Fraudsters have developed a clever and all-too-successful ruse to steal money from homeowners and small businesses across the country.
All it takes is a phone call and a bunch of convincing lies.
These phone bandits claim to be from your local power company. They pretend they're calling to let your know your account is delinquent and that service will be disconnected unless you pay it right away. To add credibility to their con, they often use "spoofing technology" that makes your caller ID display the name and phone number of the local utility.
"It's a despicable scam," said North Carolina Attorney General Roy Cooper. "They're trying to scare you into giving them money by threatening to take away something that's critically important to you. And they know that if they do this enough, they'll get a few people who will do what they want."
Earlier this year, scammers got $890 from Randy's Pizza in Durham, N.C. The call came in the middle of lunch hour. The caller, who claimed to be with Duke Power, said the business would be shut down in 45 minutes if the bill wasn't paid.
"When you're in business and someone tells you they're going to shut off the power, you've got to do something," said co-owner David Kolenberg.
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Though he was sure the bill had been paid, he couldn't take a chance so did as he was instructed. He went to a nearby store, bought a Green Dot MoneyPak card (a prepaid debit card) and then called the scammers back and gave them the information to access the money.
"We were vulnerable," Kolenberg told me. "There wasn't a lot of time to think about it. We just responded to keep the lights on."
Duke Power received so many reports about these deceptive calls in its service territory (North and South Carolina, Ohio, Kentucky, Indiana and Florida) that it has launched a public awareness campaign. It included radio commercials, a message on billing statements, social media outreach, and a fraud-alert email sent to residential and small business customers.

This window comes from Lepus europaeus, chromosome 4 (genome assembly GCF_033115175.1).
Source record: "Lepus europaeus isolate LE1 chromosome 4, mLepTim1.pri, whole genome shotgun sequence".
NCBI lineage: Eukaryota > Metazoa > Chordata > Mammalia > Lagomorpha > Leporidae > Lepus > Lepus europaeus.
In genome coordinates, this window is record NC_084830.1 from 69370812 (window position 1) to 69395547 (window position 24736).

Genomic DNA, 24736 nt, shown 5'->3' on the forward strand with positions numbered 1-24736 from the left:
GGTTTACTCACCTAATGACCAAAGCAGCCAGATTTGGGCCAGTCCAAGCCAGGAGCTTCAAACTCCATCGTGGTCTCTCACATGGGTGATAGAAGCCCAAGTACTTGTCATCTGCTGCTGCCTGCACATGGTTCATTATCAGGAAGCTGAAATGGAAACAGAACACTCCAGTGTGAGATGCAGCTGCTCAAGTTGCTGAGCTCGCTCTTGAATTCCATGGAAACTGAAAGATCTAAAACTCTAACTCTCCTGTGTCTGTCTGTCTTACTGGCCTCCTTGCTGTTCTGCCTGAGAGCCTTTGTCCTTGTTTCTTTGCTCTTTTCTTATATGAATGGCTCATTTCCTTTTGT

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"We are never going to call and threaten immediate service disconnection," said Duke Power's Kristina Hill. "And we are never going to say go to the store, get a prepaid card and call us back."
It's happening all across the country
When a scam works, it spreads. And that's what's happening with this one.
"We're seeing some pretty active and pretty aggressive scamming right now," said Warren Bamford, head of security at National Grid, which provides electricity to customers in parts of Massachusetts, New York and Rhode Island.
"Everybody needs electricity, so if someone calls and threatens to shut it off, that certainly gets your attention," Bamford said.
And that's what these crooks have going for them. Many victims say they suspected something didn't sound right but were afraid of what might happen if they didn't pay. Homeowners have lost hundreds of dollars this way. Small business owners—especially those with big electric bills— have been taken for thousands.
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The utility swindlers took the owner of Love's Fish Market in Little Rock, Ark., for $850. A month later, they tried to con him out of more money. That's very common with this sort of scam: Crooks figure that if someone fell for it once, they may fall for it again.
"I think it's a crying shame that they're doing this to people," said Lee Scott, who works at Love's. "To take people's money like this, they're just the lowest of the lowest. They need some jail time."
But that's not likely to happen. In fact, since many of these scammers are calling from outside the country, there's very little chance they'll get caught. And that's why they like to use Green Dot and other prepaid debit cards.
"These cards are like cash," said Jim DePriest, deputy attorney general of Arkansas. "Once a crook has the information from that card, they can drain the money loaded on it anywhere in the world—remotely and anonymously."